Pay Me, Bug!

I finished Christopher Wright’s Pay Me, Bug! last night, and I’ve gotta say, I enjoyed the heck out of it. It was a space opera in the best sense of the term; in fact, I think I’d argue that it’s the best example of a space opera I’ve ever read.1 It’s got, at least, that most important aspect of a space opera: a sense that huge things are happening… in the background.

Because, to me, a space opera isn’t about those huge things happening. It’s about the fact that space is so mind-blowingly big that you can’t even hope to comprehend everything that’s going on. Sure, Pay Me, Bug! takes place in a fairly organized universe, in which there’s really only three big players to keep track of,2 but it’s still a huge, confusing space. A theocratic empire ruled by telepaths, a loosely-aligned group of planets that accounts for more than half the galactic population but doesn’t have a cohesive enough government to prevent the formation of some really nasty spy agencies, and finally a set of systems that were bought outright and stand as a testament to capitalism gone mad. It’s beautiful chaos, and it worked perfectly.

The book also gets points for good use of science-fiction tech, with the sort of hand-waving that’s totally in-character for the narrator,3 and there’s a few of the type of scene that every space opera needs – spectacular in scale, a depiction of an engineering marvel unparalleled in the real world, and, of course, so utterly cinematic that the mind’s eye instantly sees it on the screen of a theater.4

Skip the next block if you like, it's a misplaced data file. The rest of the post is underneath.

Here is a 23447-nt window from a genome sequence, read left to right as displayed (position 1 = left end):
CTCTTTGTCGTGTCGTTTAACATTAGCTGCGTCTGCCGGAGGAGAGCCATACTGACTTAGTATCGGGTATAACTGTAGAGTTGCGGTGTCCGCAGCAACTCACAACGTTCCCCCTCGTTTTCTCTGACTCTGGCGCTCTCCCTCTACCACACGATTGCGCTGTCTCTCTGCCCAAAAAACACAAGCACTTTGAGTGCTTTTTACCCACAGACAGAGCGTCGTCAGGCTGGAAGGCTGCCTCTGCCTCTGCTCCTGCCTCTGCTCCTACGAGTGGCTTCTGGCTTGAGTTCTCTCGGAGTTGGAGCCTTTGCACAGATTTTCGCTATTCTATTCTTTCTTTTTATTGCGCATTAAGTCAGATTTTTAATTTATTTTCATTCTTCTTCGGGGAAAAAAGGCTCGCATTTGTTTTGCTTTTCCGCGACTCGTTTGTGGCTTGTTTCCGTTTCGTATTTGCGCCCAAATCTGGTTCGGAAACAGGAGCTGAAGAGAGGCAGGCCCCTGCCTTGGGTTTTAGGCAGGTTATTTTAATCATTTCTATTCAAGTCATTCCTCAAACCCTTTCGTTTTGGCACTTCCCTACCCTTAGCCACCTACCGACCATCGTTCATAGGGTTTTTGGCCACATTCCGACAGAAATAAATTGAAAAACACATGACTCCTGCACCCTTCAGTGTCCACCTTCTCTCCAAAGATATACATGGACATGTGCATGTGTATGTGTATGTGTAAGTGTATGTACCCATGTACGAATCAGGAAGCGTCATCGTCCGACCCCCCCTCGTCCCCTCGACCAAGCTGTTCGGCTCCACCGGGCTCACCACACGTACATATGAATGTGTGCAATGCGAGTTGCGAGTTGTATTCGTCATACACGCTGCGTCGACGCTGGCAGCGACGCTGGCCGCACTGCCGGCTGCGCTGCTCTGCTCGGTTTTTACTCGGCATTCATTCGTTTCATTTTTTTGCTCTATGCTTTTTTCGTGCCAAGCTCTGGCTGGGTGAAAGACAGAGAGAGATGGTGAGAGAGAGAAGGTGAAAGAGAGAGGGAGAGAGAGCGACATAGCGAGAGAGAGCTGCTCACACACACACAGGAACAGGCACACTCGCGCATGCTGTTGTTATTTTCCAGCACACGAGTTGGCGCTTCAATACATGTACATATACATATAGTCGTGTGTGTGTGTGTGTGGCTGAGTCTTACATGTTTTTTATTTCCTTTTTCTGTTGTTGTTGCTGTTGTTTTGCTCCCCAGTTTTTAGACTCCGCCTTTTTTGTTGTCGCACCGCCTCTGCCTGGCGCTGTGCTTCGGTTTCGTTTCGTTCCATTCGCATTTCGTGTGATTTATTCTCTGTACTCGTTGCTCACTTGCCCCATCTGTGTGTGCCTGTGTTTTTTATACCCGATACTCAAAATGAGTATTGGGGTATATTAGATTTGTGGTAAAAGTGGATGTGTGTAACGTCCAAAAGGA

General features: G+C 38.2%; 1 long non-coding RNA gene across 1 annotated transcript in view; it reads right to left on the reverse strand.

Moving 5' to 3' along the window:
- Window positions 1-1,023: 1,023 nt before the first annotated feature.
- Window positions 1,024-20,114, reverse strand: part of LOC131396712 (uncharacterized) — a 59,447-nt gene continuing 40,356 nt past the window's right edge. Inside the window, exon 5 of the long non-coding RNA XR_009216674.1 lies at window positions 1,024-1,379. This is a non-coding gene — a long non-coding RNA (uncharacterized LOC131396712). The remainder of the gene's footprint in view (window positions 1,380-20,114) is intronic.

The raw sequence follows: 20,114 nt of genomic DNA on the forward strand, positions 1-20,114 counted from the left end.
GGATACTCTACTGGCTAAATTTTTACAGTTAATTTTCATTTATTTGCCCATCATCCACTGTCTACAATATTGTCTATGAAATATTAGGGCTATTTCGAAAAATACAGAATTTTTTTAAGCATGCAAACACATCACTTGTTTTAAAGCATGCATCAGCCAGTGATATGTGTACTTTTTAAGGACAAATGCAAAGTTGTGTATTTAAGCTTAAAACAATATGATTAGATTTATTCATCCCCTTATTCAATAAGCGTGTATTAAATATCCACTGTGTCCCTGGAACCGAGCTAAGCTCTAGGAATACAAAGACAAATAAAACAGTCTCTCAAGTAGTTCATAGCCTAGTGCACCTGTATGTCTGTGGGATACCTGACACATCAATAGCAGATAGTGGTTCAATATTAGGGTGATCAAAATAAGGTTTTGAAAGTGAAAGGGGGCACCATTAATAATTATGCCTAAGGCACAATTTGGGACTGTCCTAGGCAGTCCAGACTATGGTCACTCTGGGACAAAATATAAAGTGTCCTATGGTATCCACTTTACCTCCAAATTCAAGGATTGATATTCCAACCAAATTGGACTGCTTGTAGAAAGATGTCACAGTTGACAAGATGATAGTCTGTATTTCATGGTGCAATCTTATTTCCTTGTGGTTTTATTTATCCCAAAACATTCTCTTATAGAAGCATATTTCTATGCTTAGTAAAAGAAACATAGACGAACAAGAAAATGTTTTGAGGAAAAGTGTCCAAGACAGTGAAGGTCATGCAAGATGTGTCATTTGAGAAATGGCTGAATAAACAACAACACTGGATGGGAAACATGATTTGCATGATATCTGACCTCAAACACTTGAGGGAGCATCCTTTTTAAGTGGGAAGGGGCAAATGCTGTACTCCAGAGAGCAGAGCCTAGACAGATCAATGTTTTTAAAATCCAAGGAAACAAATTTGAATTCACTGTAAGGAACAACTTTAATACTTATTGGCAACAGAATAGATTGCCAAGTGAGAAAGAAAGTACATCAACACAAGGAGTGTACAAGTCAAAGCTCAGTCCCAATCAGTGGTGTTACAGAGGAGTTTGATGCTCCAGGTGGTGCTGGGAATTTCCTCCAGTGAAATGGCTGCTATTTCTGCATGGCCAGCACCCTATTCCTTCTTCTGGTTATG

Anyhow, I’m not going to say a whole lot more, I feel like I’ve covered the main points. It’s a lovely book, the banter is incredible, and I was once again barely able to put the book down. Go read it – not only can you buy it as part of the Immerse or Die StoryBundle it’s also Doctorow-style available to read online for free.

  1. The ghost of Iain Banks is sitting the corner glaring at me. Apparently I’m going to have to reread all of the Culture books before I make that declaration. 
  2. The Radiant Throne, the Trade Baronies, and the Alliance, for those wondering. And yes, I’m aware of how stereotypical a name ‘the Alliance’ is, but I think the execution of the concept of Trade Baronies makes up for it. 
  3. Along the lines of “I don’t need to know how it works, I just need to know that it does work.” 
  4. In this book, it was the image of the capital of Barony Tylaris (or Tyrelos? I still can’t remember which is which.) as a city built on an asteroid, light gleaming off a transparent dome over the New City, which was built atop the Old City. 

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